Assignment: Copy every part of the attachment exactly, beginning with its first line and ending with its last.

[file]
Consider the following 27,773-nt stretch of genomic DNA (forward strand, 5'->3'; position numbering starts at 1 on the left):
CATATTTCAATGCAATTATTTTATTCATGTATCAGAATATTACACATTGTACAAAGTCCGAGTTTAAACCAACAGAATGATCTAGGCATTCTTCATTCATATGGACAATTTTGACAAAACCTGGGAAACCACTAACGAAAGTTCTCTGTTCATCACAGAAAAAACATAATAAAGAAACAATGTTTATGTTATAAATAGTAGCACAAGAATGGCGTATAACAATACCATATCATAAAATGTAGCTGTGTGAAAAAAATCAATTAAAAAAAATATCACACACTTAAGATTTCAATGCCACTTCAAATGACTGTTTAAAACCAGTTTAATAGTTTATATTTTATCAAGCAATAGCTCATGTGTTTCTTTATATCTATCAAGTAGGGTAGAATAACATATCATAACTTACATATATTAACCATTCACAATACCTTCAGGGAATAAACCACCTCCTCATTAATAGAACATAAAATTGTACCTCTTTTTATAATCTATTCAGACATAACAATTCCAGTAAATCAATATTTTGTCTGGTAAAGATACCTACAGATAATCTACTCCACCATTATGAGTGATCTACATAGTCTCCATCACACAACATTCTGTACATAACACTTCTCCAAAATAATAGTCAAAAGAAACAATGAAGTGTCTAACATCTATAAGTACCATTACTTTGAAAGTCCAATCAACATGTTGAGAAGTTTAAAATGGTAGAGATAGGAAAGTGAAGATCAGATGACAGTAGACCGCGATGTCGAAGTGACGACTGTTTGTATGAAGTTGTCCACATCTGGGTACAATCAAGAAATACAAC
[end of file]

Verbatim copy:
Consider the following 27,773-nt stretch of genomic DNA (forward strand, 5'->3'; position numbering starts at 1 on the left):
CATATTTCAATGCAATTATTTTATTCATGTATCAGAATATTACACATTGTACAAAGTCCGAGTTTAAACCAACAGAATGATCTAGGCATTCTTCATTCATATGGACAATTTTGACAAAACCTGGGAAACCACTAACGAAAGTTCTCTGTTCATCACAGAAAAAACATAATAAAGAAACAATGTTTATGTTATAAATAGTAGCACAAGAATGGCGTATAACAATACCATATCATAAAATGTAGCTGTGTGAAAAAAATCAATTAAAAAAAATATCACACACTTAAGATTTCAATGCCACTTCAAATGACTGTTTAAAACCAGTTTAATAGTTTATATTTTATCAAGCAATAGCTCATGTGTTTCTTTATATCTATCAAGTAGGGTAGAATAACATATCATAACTTACATATATTAACCATTCACAATACCTTCAGGGAATAAACCACCTCCTCATTAATAGAACATAAAATTGTACCTCTTTTTATAATCTATTCAGACATAACAATTCCAGTAAATCAATATTTTGTCTGGTAAAGATACCTACAGATAATCTACTCCACCATTATGAGTGATCTACATAGTCTCCATCACACAACATTCTGTACATAACACTTCTCCAAAATAATAGTCAAAAGAAACAATGAAGTGTCTAACATCTATAAGTACCATTACTTTGAAAGTCCAATCAACATGTTGAGAAGTTTAAAATGGTAGAGATAGGAAAGTGAAGATCAGATGACAGTAGACCGCGATGTCGAAGTGACGACTGTTTGTATGAAGTTGTCCACATCTGGGTACAATCAAGAAATACAAC